Palm kernel, on the other hand, is processed very differently, and is therefore free from similar contamination. As a result, it has become a more suitable choice when a rich source of medium and short chain fatty acids is required.
Its various fractions serve a variety of nutritional needs
Thanks to modern advancements, there are many more palm oil fractions available today which were not abundant 20 years ago (as they would have been too expensive to produce in large quantities in the past). These fractions are now more widely available for specialised applications or to accommodate specific nutritional requirements.
For example, the availability of the olein (liquid) fraction, known as one of the palm mid-fractions, has enabled the development of milk fat replacers. It allows the formulation of products without milk fat components for allergenic intolerance reasons, to compensate low availability of milk fats, or simply to lower the cost of products.
The increasing worldwide demand for chocolate, for instance, has drawn a gap between the demand and supply of cocoa beans. Thanks to the availability of special cocoa butter replacement fractions from palm and palm kernel oil, chocolate coatings, fillings and creams can now be made with palm instead of cocoa.
As mentioned above, kernel fractions are highly saturated in medium and short chain fatty acids, making their olein fraction suitable for use in nutrition formula for infants and energy food for athletes. These specific fatty acids do not accumulate and deposit in the bloodstream in the same way as other long chain saturated fats do.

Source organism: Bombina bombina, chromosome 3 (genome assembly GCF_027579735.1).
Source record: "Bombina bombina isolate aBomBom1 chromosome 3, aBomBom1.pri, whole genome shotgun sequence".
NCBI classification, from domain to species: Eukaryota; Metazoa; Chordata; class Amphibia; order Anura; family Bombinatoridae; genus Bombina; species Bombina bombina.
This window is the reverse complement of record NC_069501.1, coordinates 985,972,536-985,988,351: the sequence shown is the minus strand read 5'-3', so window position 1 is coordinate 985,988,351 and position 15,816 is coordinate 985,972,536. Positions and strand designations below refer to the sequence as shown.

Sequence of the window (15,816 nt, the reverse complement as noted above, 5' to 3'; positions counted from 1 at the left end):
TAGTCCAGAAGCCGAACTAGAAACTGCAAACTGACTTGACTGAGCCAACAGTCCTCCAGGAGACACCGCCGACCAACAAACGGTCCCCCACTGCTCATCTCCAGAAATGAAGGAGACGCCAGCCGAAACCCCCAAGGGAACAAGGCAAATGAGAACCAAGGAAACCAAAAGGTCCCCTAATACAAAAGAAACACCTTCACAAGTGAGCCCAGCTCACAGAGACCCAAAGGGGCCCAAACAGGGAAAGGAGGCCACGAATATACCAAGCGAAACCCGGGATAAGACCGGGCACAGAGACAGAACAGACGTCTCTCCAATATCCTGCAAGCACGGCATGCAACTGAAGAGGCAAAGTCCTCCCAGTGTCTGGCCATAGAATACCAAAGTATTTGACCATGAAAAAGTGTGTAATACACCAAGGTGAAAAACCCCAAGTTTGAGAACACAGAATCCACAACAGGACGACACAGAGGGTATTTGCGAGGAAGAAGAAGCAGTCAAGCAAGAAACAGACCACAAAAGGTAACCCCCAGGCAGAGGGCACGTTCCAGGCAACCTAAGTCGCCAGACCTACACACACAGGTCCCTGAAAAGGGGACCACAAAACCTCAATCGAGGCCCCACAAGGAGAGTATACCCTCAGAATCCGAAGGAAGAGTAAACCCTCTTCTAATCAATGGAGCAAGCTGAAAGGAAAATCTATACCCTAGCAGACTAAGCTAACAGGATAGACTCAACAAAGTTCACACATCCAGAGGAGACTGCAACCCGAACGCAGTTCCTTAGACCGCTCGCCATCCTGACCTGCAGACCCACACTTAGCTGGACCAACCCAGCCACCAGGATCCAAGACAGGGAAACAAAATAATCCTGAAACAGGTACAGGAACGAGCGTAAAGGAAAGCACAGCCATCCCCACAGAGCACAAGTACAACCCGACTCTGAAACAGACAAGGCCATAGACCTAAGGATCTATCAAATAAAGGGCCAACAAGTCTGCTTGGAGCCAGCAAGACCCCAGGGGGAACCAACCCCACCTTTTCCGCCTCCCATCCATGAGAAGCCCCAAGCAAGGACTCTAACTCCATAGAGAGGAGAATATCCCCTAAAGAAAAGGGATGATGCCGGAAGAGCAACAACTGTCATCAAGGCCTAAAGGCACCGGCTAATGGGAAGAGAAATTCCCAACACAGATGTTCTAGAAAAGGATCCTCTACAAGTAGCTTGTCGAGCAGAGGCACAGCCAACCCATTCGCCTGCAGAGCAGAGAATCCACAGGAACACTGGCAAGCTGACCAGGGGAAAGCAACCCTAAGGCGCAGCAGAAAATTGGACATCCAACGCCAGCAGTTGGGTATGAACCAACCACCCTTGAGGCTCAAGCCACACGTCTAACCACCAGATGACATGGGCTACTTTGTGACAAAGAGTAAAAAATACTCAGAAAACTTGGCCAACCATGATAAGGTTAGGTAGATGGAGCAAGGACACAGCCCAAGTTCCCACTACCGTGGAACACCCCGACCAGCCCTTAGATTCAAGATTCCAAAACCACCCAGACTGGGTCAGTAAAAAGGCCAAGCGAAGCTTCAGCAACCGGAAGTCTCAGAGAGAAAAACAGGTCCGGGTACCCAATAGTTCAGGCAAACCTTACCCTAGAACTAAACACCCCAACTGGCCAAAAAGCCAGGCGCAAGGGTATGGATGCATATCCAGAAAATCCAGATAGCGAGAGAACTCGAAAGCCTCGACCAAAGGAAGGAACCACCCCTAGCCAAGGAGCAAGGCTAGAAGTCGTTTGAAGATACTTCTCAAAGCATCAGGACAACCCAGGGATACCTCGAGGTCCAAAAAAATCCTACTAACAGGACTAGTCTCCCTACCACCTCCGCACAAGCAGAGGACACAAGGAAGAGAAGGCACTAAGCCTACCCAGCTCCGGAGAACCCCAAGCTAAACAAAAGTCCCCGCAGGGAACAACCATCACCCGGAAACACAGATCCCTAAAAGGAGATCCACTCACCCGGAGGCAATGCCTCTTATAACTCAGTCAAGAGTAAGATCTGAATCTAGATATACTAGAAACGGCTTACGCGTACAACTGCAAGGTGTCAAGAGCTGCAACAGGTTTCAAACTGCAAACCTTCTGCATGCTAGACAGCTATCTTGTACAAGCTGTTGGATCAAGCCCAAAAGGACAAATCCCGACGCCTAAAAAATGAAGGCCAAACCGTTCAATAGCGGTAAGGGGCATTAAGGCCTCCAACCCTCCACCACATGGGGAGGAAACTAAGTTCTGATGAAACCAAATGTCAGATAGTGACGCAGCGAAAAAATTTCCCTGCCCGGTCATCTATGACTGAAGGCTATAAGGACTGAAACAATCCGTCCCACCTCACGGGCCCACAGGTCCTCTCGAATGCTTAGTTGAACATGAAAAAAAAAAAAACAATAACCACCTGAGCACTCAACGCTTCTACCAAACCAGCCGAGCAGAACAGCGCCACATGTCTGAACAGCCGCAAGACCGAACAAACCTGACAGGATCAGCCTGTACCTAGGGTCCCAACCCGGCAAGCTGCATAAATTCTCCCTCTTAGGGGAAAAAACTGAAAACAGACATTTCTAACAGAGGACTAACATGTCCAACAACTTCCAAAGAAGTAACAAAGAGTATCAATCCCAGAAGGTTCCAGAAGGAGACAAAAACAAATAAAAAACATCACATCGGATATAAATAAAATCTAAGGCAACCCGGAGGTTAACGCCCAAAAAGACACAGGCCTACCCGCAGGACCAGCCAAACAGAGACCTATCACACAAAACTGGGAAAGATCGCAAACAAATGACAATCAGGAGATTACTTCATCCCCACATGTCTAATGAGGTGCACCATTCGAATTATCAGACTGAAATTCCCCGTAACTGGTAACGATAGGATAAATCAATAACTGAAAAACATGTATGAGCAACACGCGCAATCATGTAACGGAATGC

A valuable oil with a significant role to play in the production of healthier food
Besides being trans-fat free and meeting specific nutritional needs, palm oil has a whole lot of other health benefits. For one, it is a rich source of beta-carotene, and a precursor of Vitamin A. Palm oil, also contains tocopherols and tocotrienols, which are constituents of the antioxidant Vitamin E. These natural antioxidants act as scavengers of damaging oxygen free radicals. Recent advancements show their biological properties in protecting against cancer, cardiovascular diseases, neurodegeneration, oxidative stress and immune regulation.
Given the host of health benefits of palm oil when used as an ingredient in food, and in view of the increasing emphasis on food being free of trans-fat and hydrogenation, we believe that palm oil has, and will continue to have, a huge role to play in the production of nutritionally safer products.
That is why we invest in R&D to continuously innovate on the production of safe, healthy and delicious food products.
Dr. Paul Wassell is a specialist in edible fats & oils application working at GAR. He has over 35 years of experience in the field of food technology and application, in particular baking and confectionary applications. Paul has a PhD in Biological Sciences from the University of Chester in the UK.
 A review on polycyclic aromatic hydrocarbons: Source, environmental impact, effect on human health and remediation, Hussein I.Abdel-Shafy and Mona S.M.Mansour (2016)
 The Properties of Lauric Acid and Their Significance in Coconut Oil, Fabian M. Dayrit (2014).
 Biological Properties of Tocotrienols: Evidence in Human Studies, Puvaneswari Meganathan and Ju-Yen Fu (2016).